Facing the development of rapid nucleic acid detection technology, Fangfu Ye’s team developed a novel light-mediated temperature control approach using near-infrared (NIR)-responsive hydrogel microcarriers to solve the challenges of complicated instruments and aqueous drop evaporating in the droplet digital polymerase chain reaction (ddPCR). Based on this intelligent responsive ddPCR technique, the team have demonstrated the feasibility and rapidity for the detection of Klebsiella pneumoniae DNA in a large concentration range. This work is expected to be applied to on-site nucleic acid detection and play an important role in epidemic prevention and control in the future.
Figure 1. Schematic illustration of the NIR responsive droplet dPCR.
A near-infrared (NIR) controlled thermocycling approach by embedding magnetic graphene oxide (GO) composite into the agarose microcarriers is developed. The core-shell composite is constructed by sequentially encapsulating GO and silica outside the magnetic nanocores. Benefiting from these additives, the resultant composite agarose gains appealing features as light-driven temperature changing, switchable gel-sol phase transforming, biocompatibility, and magnetic traction. By further emulsifying into droplets via the microfluidics method, the influence of typical parameters including material loading amount, laser intensity, and droplet diameter at various ranges is investigated for assembling microcarriers with different responsiveness. Then a paradigm of the NIR program can be easily tailored for PCR thermocycling. Finally, the feasibility of the approach is verified by detecting statistically diluted Klebsiella pneumoniae DNA samples, from 0.1 to 2 copies per drop. It is anticipated that this method has promising prospects for dPCR-based and other temperature-controlled applications. This research extends the diversity of the structure and function of smart biomaterials to the droplet digitalization assays. The related research results were published in the Small journal (IF: 13.281) with the title of “Near-Infrared Responsive Droplet for Digital PCR”.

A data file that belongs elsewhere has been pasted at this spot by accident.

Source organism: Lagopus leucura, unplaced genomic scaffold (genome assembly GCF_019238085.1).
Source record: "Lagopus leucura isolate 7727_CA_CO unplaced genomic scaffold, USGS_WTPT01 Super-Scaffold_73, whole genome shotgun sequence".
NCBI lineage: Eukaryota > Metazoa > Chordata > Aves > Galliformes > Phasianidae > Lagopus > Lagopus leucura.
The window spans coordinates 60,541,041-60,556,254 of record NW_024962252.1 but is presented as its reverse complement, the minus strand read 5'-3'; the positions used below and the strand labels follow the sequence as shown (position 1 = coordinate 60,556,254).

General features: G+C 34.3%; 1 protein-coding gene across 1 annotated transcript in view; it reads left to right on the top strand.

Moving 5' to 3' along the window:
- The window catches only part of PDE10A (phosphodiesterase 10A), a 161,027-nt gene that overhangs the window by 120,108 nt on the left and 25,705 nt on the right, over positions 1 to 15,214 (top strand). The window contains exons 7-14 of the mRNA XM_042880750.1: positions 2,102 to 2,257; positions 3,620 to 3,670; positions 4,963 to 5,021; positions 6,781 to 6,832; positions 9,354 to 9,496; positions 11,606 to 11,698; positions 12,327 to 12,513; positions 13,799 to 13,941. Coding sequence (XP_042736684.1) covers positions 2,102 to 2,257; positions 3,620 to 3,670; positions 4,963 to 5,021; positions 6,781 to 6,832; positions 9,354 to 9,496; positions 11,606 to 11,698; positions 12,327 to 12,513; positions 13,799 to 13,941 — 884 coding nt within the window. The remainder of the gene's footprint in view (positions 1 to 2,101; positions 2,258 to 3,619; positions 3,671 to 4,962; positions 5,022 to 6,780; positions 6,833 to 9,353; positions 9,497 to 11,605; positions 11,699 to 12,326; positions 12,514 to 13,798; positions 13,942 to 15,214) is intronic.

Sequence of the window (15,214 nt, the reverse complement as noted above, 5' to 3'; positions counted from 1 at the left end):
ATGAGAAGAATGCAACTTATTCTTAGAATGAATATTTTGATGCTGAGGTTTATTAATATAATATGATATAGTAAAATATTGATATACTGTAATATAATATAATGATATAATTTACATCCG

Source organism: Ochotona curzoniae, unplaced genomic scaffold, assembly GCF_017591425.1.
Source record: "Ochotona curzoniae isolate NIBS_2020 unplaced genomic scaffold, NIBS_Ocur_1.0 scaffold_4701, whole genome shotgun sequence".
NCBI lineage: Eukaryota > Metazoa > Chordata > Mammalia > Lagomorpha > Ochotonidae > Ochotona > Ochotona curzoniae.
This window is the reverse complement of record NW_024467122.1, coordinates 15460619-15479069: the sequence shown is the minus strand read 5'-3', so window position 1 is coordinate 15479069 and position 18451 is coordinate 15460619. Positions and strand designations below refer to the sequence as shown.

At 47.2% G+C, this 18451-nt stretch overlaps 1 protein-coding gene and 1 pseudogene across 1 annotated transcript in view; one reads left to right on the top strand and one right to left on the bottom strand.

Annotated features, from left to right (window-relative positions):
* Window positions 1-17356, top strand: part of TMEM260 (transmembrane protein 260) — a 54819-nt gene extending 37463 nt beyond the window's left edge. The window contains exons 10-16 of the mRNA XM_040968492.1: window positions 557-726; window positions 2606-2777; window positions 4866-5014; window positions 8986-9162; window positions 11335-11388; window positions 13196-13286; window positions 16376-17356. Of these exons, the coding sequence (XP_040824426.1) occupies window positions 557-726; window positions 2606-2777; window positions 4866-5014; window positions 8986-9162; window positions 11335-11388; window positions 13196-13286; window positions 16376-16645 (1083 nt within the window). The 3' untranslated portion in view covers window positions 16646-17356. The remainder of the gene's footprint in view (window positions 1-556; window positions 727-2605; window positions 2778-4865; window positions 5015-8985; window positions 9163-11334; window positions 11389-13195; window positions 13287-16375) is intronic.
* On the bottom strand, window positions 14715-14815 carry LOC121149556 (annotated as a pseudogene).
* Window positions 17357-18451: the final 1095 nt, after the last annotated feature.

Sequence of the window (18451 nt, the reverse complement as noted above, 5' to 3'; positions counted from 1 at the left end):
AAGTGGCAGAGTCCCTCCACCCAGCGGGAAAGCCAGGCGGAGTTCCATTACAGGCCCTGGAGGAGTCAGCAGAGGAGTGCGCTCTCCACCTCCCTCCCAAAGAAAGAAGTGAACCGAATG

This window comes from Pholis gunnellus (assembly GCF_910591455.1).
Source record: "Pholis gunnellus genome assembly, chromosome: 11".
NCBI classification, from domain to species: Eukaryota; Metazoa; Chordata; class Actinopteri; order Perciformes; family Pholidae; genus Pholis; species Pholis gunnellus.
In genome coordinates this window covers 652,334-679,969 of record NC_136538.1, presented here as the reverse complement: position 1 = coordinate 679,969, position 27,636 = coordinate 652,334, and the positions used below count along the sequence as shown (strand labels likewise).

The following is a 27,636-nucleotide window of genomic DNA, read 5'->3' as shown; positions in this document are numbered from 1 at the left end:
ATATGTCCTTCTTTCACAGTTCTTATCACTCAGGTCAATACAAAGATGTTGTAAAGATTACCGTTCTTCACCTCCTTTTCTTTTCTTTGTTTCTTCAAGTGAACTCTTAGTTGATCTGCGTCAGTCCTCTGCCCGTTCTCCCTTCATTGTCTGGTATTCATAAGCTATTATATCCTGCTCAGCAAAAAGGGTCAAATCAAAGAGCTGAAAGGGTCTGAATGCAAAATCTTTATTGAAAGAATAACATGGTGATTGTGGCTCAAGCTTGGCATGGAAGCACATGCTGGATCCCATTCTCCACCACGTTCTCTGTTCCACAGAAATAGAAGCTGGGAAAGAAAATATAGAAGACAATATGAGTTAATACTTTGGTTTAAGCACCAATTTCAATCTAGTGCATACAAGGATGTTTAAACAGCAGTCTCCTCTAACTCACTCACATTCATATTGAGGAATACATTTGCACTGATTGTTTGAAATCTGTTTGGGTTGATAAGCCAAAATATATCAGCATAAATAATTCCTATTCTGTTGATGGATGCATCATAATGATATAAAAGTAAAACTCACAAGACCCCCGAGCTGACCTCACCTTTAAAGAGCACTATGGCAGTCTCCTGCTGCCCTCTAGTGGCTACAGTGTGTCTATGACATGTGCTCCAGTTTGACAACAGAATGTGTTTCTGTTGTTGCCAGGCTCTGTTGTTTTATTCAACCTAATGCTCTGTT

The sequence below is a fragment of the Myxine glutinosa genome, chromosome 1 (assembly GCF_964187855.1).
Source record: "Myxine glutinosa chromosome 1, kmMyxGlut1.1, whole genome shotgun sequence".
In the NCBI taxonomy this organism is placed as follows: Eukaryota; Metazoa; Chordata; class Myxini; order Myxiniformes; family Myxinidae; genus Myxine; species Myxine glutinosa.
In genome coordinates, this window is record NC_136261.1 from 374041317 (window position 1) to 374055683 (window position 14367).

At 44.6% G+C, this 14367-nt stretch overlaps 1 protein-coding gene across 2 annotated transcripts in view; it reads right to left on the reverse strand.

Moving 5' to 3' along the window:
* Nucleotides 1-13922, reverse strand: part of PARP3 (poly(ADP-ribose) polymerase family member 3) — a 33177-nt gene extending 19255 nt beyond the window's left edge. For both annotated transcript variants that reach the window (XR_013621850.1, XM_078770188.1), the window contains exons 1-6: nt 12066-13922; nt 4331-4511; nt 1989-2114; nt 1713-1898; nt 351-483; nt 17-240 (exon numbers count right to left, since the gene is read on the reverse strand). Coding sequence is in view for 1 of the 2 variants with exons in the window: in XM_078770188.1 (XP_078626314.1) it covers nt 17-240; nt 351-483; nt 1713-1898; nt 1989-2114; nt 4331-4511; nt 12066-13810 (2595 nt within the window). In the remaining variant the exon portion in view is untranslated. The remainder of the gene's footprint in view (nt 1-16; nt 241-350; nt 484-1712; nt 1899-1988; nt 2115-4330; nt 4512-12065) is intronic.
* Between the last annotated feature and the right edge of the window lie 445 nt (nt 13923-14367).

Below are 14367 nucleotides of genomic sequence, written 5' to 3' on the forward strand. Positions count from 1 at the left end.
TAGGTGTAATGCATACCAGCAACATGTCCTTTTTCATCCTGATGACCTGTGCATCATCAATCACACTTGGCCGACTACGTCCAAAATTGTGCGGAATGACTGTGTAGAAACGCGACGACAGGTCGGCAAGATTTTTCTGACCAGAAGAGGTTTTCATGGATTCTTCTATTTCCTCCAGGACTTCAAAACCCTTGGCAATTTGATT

This paper is a collaborative work between WIUCAS and the Joint Medical Transformation Center of the First Affiliated Hospital of Wenzhou Medical University, Nanjing Drum Tower Hospital, Oujiang Laboratory, and Institute of Physics in Chinese Academy of Sciences. The first author is Lexiang Zhang, associate researcher of WIUCAS; and the corresponding author is PI Fangfu Ye of WIUCAS. This work was supported by the Strategic Priority Research Program of Chinese Academy of Sciences (Grant No. XDB33030300), the National Key Research and Development Program of China (2020YFA0908200), Zhejiang Provincial Natural Science Foundation of China (LGF22C100003), and the program of WIUCASQD2021012 from WIUCAS.